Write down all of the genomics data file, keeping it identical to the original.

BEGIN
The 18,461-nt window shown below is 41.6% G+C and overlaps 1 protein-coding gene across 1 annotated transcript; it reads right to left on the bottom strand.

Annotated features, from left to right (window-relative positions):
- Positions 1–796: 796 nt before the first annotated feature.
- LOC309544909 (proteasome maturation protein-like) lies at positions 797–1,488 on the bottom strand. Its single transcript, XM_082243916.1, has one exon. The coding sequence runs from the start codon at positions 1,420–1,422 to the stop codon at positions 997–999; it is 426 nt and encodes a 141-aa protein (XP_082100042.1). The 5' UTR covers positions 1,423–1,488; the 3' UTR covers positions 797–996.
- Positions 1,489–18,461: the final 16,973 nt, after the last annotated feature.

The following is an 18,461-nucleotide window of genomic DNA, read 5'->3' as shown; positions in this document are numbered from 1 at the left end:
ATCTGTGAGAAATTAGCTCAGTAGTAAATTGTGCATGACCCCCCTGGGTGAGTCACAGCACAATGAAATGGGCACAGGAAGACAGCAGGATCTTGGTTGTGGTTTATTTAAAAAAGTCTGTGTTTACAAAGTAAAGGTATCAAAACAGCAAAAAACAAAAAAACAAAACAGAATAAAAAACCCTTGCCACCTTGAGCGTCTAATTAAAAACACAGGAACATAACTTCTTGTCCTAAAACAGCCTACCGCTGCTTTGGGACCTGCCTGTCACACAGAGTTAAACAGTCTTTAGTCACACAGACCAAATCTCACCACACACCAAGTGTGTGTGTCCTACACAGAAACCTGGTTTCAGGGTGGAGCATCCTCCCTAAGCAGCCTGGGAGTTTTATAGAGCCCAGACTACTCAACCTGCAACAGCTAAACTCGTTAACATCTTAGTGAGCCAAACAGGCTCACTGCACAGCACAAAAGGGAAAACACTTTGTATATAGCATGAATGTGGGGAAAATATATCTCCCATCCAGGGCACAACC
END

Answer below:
The 18,461-nt window shown below is 41.6% G+C and overlaps 1 protein-coding gene across 1 annotated transcript; it reads right to left on the bottom strand.

Annotated features, from left to right (window-relative positions):
- Positions 1–796: 796 nt before the first annotated feature.
- LOC309544909 (proteasome maturation protein-like) lies at positions 797–1,488 on the bottom strand. Its single transcript, XM_082243916.1, has one exon. The coding sequence runs from the start codon at positions 1,420–1,422 to the stop codon at positions 997–999; it is 426 nt and encodes a 141-aa protein (XP_082100042.1). The 5' UTR covers positions 1,423–1,488; the 3' UTR covers positions 797–996.
- Positions 1,489–18,461: the final 16,973 nt, after the last annotated feature.

The following is an 18,461-nucleotide window of genomic DNA, read 5'->3' as shown; positions in this document are numbered from 1 at the left end:
ATCTGTGAGAAATTAGCTCAGTAGTAAATTGTGCATGACCCCCCTGGGTGAGTCACAGCACAATGAAATGGGCACAGGAAGACAGCAGGATCTTGGTTGTGGTTTATTTAAAAAAGTCTGTGTTTACAAAGTAAAGGTATCAAAACAGCAAAAAACAAAAAAACAAAACAGAATAAAAAACCCTTGCCACCTTGAGCGTCTAATTAAAAACACAGGAACATAACTTCTTGTCCTAAAACAGCCTACCGCTGCTTTGGGACCTGCCTGTCACACAGAGTTAAACAGTCTTTAGTCACACAGACCAAATCTCACCACACACCAAGTGTGTGTGTCCTACACAGAAACCTGGTTTCAGGGTGGAGCATCCTCCCTAAGCAGCCTGGGAGTTTTATAGAGCCCAGACTACTCAACCTGCAACAGCTAAACTCGTTAACATCTTAGTGAGCCAAACAGGCTCACTGCACAGCACAAAAGGGAAAACACTTTGTATATAGCATGAATGTGGGGAAAATATATCTCCCATCCAGGGCACAACC